HOWARD: Sure. It's really potatoes in a pie type dish, and they're sliced very thin, and you're adding Brie on top on top.
MARTIE: Ooh, fancy.
HOWARD: It is very fancy.
MARTIE: It sounds beautiful with a roast, too.
HOWARD: It's really nice. For me, it's like a Christmas Eve kind of thing too. If you're having a late Christmas Eve. It's a nice, I don't want to say snack, because it's a little better than a snack. But it's a nice little meal that everybody can get a piece of, they really enjoy and you can bring it out. And it looks very fancy, as you say.
MARTIE: Is it complicated to make? Does it take long?
HOWARD: No, it's very easy. It's just slicing the potatoes and getting the right combination of cheese, but mostly Brie would work.
MARTIE: Then Howard surprised me with another dish that has to be on this table.
HOWARD: Turnips, believe it or not.
MARTIE: Oh, really?
HOWARD: Yeah. So we have a saying, “Turnips once a year, like them or not.”
MARTIE: Well, we have ours for New Years, so, you know, good luck where I come from. You gotta have greens and pork and black eyed peas to start the year off and on the right foot. But so. So turnips is part of your Thanksgiving or your Christmas?
HOWARD: It's both because I love turnips. I'd like to do a savory version. I'm not the marshmallow person. Right. That's...
MARTIE: People put marshmallows on turnips?
HOWARD: I've heard that.
CAROL: My mom still does the Christmas Eve cooking. And it won't be the holidays unless we have homemade spaghetti. I tried to change it to homemade raviolis because I think they're better than homemade spaghetti. And there was a revolt from all of the grandchildren that we switched from ravioli to spaghetti. So, spaghetti and meatballs is one of the main staples.
MARTIE: And it's so wonderful you still had your mom there to do that cooking. You know, my mother did most of the holiday cooking. I always loved waking up on Thanksgiving morning even as an adult when I would travel home. I'd wake up at my parents' house and smell those onions and celery cooking on the stove for the dressing. And it just stirs so many memories.
ANGELA: Ohh, hm. It would be between Gramma's seven-cheese macaroni and — you are going to laugh your head off 'cause I say I'm a paleo, you ready? The Pink Stuff. Do you know what the Pink Stuff is?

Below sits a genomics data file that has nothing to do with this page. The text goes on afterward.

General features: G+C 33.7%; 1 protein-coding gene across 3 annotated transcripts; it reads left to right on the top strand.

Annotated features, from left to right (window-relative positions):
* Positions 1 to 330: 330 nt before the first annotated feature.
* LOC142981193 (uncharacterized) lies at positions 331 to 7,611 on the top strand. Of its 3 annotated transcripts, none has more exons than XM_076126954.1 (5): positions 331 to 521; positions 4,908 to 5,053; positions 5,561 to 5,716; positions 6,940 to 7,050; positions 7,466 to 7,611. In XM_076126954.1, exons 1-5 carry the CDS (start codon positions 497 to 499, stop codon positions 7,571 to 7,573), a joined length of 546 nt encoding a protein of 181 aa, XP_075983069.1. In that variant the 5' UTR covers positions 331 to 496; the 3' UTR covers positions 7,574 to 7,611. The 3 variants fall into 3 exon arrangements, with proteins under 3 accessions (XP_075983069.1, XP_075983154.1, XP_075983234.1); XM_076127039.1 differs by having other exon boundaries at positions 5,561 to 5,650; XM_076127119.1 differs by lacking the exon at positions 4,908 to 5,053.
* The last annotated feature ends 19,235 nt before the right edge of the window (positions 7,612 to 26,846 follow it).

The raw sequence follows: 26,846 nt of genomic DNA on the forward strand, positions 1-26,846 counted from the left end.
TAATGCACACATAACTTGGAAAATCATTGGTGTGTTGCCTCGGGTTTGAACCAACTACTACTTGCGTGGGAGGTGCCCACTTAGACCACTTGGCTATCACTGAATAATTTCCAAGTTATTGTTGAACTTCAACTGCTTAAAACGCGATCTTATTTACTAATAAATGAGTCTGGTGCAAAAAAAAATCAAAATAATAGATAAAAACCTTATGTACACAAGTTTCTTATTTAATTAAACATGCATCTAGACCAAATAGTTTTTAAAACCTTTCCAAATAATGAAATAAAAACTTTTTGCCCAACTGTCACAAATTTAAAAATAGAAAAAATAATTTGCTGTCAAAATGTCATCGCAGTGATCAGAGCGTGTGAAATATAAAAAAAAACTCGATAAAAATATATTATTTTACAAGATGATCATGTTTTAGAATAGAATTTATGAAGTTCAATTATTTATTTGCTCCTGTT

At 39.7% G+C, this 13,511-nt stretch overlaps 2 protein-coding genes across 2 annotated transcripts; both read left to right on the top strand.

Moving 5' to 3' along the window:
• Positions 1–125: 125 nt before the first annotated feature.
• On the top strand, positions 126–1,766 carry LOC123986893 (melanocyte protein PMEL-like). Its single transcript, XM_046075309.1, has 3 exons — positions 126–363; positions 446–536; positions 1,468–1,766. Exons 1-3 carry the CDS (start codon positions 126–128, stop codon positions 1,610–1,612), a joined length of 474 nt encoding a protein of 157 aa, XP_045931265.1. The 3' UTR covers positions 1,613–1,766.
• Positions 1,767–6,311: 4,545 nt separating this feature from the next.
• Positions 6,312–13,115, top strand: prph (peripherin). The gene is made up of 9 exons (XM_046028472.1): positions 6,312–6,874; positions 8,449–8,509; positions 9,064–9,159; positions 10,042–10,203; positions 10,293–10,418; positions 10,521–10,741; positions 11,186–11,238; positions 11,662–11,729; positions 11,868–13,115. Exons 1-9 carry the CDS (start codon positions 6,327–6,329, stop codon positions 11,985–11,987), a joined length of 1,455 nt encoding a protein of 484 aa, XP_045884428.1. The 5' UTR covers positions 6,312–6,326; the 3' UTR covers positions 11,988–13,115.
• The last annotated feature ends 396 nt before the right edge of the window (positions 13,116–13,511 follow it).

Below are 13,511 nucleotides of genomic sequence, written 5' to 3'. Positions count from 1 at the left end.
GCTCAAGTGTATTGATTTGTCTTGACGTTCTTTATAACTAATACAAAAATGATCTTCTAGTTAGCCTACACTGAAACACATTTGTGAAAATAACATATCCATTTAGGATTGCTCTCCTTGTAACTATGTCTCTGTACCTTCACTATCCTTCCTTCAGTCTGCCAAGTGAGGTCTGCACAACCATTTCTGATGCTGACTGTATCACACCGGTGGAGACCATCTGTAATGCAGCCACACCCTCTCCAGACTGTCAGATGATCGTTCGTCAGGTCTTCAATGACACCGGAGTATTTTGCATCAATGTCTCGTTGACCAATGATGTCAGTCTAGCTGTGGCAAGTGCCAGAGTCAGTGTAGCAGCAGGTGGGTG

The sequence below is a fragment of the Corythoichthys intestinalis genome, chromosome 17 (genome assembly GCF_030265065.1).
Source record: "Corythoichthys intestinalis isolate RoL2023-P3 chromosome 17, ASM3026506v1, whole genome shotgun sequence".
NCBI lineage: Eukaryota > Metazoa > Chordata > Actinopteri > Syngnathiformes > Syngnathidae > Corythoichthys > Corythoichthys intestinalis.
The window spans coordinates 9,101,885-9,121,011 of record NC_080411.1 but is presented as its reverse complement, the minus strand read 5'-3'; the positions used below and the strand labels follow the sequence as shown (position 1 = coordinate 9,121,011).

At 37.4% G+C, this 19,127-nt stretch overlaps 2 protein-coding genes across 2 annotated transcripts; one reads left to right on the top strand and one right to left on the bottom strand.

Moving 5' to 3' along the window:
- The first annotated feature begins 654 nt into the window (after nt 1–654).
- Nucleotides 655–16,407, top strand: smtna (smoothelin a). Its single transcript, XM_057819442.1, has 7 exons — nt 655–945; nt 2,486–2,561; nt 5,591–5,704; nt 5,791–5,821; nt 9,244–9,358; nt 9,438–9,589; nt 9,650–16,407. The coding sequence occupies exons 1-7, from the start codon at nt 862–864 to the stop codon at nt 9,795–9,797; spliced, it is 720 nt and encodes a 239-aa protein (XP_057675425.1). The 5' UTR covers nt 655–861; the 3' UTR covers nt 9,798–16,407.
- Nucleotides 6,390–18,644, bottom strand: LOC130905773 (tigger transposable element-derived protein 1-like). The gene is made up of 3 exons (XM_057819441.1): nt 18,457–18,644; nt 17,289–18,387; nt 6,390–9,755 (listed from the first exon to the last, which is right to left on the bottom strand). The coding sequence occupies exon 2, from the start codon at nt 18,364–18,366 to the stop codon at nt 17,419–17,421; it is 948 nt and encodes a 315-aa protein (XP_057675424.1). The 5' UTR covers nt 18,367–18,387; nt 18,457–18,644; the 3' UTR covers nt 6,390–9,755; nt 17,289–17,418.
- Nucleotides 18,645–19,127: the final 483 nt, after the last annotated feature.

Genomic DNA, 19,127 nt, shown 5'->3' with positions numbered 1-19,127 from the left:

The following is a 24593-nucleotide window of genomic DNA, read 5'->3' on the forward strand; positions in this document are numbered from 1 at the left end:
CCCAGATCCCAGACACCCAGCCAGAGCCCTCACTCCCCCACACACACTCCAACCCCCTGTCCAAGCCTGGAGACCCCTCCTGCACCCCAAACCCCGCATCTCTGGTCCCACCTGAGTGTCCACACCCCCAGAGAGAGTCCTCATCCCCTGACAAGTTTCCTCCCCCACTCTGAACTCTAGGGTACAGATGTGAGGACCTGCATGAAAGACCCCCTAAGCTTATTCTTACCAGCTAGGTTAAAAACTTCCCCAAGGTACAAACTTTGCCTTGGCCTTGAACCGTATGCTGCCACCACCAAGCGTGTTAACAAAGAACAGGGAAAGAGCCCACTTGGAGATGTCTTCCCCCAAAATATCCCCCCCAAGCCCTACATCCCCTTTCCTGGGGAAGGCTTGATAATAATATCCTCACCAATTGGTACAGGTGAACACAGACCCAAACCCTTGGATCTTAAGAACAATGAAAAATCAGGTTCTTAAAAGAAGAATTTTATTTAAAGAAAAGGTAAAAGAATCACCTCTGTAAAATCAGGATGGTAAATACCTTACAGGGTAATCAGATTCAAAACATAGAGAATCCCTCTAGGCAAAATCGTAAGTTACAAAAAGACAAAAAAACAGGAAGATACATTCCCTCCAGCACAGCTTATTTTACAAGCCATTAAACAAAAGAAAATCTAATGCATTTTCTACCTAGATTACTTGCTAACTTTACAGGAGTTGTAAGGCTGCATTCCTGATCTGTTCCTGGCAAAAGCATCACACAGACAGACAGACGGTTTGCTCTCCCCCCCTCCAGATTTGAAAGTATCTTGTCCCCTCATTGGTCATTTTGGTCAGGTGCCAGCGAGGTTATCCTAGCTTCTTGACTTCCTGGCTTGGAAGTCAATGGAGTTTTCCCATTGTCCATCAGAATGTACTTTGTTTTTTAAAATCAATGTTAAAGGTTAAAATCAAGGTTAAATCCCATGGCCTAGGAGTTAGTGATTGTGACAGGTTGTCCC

MARTIE: Oh! I'm from Alabama, of course, I know what the Pink Stuff is. But let's tell everybody else!
ANGELA: This crazy-weird combination of Jell-O and Cool Whip. It can't even be real whipped cream, which just hurts my culinary soul. But you know, it's Jell-O, maraschino cherries, cool whip. And... What else is in there? Crushed pineapple out of the can. And it hurts me a little bit to stir it up. And we got the recipe from my friend. It wasn't even something that I grew up, but my kids — you can't. You gotta have it.
MARTIE: Listen, we all have those dishes. And the Pink Stuff is very popular here where I am. I love that. That is the best answer I've heard yet.
On today's show we heard from Jessie Sheehan, Angela Sackett, Harold Wulforst, Shelia Johnson, Lisa Lynn Backus, and Carol Castellucci Miller. Each of them is an Allrecipes Allstar. If you're interested in learning more about the Allstar program or becoming an Allstar yourself, just visit Allrecipes.com/allstars.
On next week’s show, we’re getting tips for great holiday meals from some of our favorite guests this season of Homemade.
INA GARTEN: It's luxurious, so it's good for the holidays, but I think, like a roast filet of beef is the easiest meal in the world to make. And you can make all different kinds of sauces.
MARCUS SAMUELSSON: Mix it, butter, maple syrup, maybe even some soy to get that perfect color on it. And that's your last 15 to 20 minutes, and that's how you get it crispy.
DORIE GREENSPAN: I love dough. I love pie dough, tart dough. But with the galette, you just roll the dough out any which way. It's nice that it has ragged edges.
DAN PASHMAN: It's really pretty straightforward. It's just like — you're basically like making a cake, but instead of flour, you put in liquor. And then you drink the cake.
We'll talk with Ina Garten, Dan Pashman, Alex Guarnaschelli, Dorie Greenspan, and more. Subscribe to the podcast so you don’t miss it.
And don't forget, you can find thousands of recipes, meal ideas, and cooking how-tos from the world's largest community of cooks at Allrecipes.com. You can also find us on Facebook, Twitter, and Instagram.
This podcast was recorded in Birmingham, edited in Atlanta, and can be found wherever you get your podcasts.
Homemade is produced by Allrecipes with Executive Editor Jason Burnett. Thanks to our Pod People production team: Rachael King, Eliza Lambert, Tanya Ott, and Maya Kroth.
Thanks for listening! I'm Martie Duncan, and this is Homemade.